This is an interesting post. We are all R zealots and we know we can basically use R to build any data products in a super fast and efficient way. An automated trading system is no exception. Whether you are doing high frequency trading, day trading, swing trading, or even long term trading, you can use R to quickly build a trading robot that trades the stocks or other financial instruments on your behalf. Some of the advantages in building a trading robot are
- Rules based trading. Emotion can be irrational for most of time and that is why we try to avoid it in the trading decision making process.
- No rest needed for trading robot. It can watch the price movement at every second across multiple financial instruments and execute the order immediately when the timing is correct.
I decided to build a simple automated trading system in R as I learned more about R. It may not be the most sophisticated system but it works at the end of the day. Here is a step by step guide based of mine:
Brokerage: You need a broker that supports programming APIs so that we can automate the trades. One of the best brokers in this field is the Interactive Brokers (IB). IB’s rich APIs should cover most of your trading needs. IB also offers very competitive commission structure in the industry.
Hardware: You need to schedule the R script to run during market hours on some sort of computer. You can use a desktop, a laptop, or a server but it has to be reliable. Unix-like systems are usually more reliable and developer friendly, such as a mac or a linux system. I personally use an AWS EC2 server because it runs 24×7 over the cloud and I am quite familiar with EC2 environment. If you want a lower rate, you can even purchase the reserved instance, which is what I did. You can use the reserved instance for other purpose other than the trading to fully utilize it. As for the operating system image choice, I recommend the ubuntu image other than the default AMI image because ubuntu is more friendly to the graphic user interface which we need to install on the server in a later step.
- Software: Once you spin up the server, you can SSH to the server and install the following software in exact order:
- R: You need to install R for no reason. You can download the latest R for linux system on CRAN and find the installation instructions there.
- Rstudio Server: I highly recommend you to use Rstudio Server, which not only is a great IDE but also helps you manage your server much more effectively, like uploading and downloading files in the server.
- R Packages:
- IBrokers(must): This package is the bridge between your script and Interactive Brokers. It wraps most of the Interactive Brokers’ API calls into R functions.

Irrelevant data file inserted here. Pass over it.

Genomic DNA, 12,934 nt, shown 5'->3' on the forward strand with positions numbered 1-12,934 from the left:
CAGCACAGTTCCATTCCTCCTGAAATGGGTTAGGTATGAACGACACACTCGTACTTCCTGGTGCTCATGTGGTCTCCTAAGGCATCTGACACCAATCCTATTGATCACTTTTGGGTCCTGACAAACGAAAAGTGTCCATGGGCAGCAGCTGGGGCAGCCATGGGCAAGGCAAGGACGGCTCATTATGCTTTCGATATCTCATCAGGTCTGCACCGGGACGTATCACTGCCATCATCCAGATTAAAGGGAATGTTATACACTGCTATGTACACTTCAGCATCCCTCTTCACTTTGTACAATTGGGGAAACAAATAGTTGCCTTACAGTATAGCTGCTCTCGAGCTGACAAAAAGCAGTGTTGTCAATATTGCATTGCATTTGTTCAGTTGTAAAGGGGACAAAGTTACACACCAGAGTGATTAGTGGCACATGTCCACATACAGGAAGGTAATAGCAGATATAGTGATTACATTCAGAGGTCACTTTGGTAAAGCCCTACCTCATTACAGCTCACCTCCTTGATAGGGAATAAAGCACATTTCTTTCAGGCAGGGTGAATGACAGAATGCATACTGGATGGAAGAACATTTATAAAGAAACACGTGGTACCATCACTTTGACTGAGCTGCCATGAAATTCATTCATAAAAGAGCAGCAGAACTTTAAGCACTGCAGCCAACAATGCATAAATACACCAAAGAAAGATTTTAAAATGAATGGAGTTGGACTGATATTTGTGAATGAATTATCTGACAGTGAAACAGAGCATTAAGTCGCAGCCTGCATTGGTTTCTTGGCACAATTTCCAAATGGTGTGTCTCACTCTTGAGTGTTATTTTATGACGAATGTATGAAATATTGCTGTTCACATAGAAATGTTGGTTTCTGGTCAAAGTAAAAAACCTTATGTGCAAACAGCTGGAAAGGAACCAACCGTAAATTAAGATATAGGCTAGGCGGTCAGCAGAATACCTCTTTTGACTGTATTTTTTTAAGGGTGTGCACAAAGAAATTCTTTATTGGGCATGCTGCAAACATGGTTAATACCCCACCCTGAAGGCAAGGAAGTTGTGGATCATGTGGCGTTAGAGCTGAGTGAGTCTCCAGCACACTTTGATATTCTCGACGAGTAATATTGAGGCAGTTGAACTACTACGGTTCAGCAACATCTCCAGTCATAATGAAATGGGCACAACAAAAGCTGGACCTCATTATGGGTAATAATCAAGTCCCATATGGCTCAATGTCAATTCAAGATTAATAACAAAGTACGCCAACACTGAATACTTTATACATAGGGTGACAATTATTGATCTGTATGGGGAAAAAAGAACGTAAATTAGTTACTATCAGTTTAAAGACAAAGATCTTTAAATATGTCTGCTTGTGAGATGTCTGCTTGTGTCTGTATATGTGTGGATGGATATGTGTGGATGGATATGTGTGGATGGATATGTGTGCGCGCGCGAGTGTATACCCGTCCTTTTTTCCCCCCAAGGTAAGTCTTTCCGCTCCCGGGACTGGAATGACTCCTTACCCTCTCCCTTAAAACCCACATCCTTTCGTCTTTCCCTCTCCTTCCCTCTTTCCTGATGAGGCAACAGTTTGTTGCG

- tidyverse(optional): This package is a combination of several useful packages needed for most of R users.
- data.table(optional): data.table is one of my favorite packages. It makes data manipulation much more fun.
- Ubuntu Desktop: Since you will need to start Interactive Brokers’ trading software through desktop, we need to install ubuntu graphic user interface on the server. For detailed procedure, you refer to this excellent tutorial.
- Remote Desktop Software: As you know, the EC2 server has no monitor. To view the ubuntu desktop remotely, we need to spin up the vnc service on the server. The same tutorial covers the details on that.
- Interactive Brokers’ Trading Software: You need to install the trading software (Trader Workstation or IB Gateway) from Interactive Brokers to enable the API capability. After downloading and installing the offline version, you can start the program through remote desktop installed in the previous step.
- IBcontroller (Optional): Interactive Brokers’ trading software (Trader Workstation or IB Gateway) automatically shuts down daily at a specified time. If you don’t want to reopen the program everyday, I would suggest you to install IBcontroller. You can set a parameter in IBcontroller to make the trading software “always on”.
- R Scripting: It is time to write some R code. Below is a simple R code snippet to place an order.
library(IBrokers) tws <- twsConnect(verbose = FALSE) symbol <- 'ABC' quantity <- 100 lmtPrice <- 10 placeOrder(twsconn=tws, Contract=twsSTK(symbol), Order=twsOrder(reqIds(tws), "BUY", quantity, "LMT", lmtPrice = as.character(lmtPrice), tif = 'GTC')) twsDisconnect(tws)
What the above script does is simply place a $10 limit buy order of 100 “ABC” shares. Let’s break the functions down: twsConnect: This function establishs a connection to the trading software. twsSTK: This function is where you can enter the symbol. reqIds: This function generates the order ID. twsOrder: This function specifies the detail of order. twsDisconnect: This function disconnects the connection to the trading software. I am not going to talk about any specific trading strategy. I will defer to you to explore more and build your own trading strategy. Moreover, I highly recommend you to create a version control repository to manage your awesome trading code and sync it remotely to Github or any other providers. Recently, Github announced that they begin to offer free private repository, which should be a good choice for any work considered to be sensitive like what we are doing here.
27 9 * * 1-5 /usr/lib/R/bin/R -f '/home/ubuntu/TraderR/script/trading_robot.R' > '/home/ubuntu/TraderR/script/trading_robot.log' 2>&1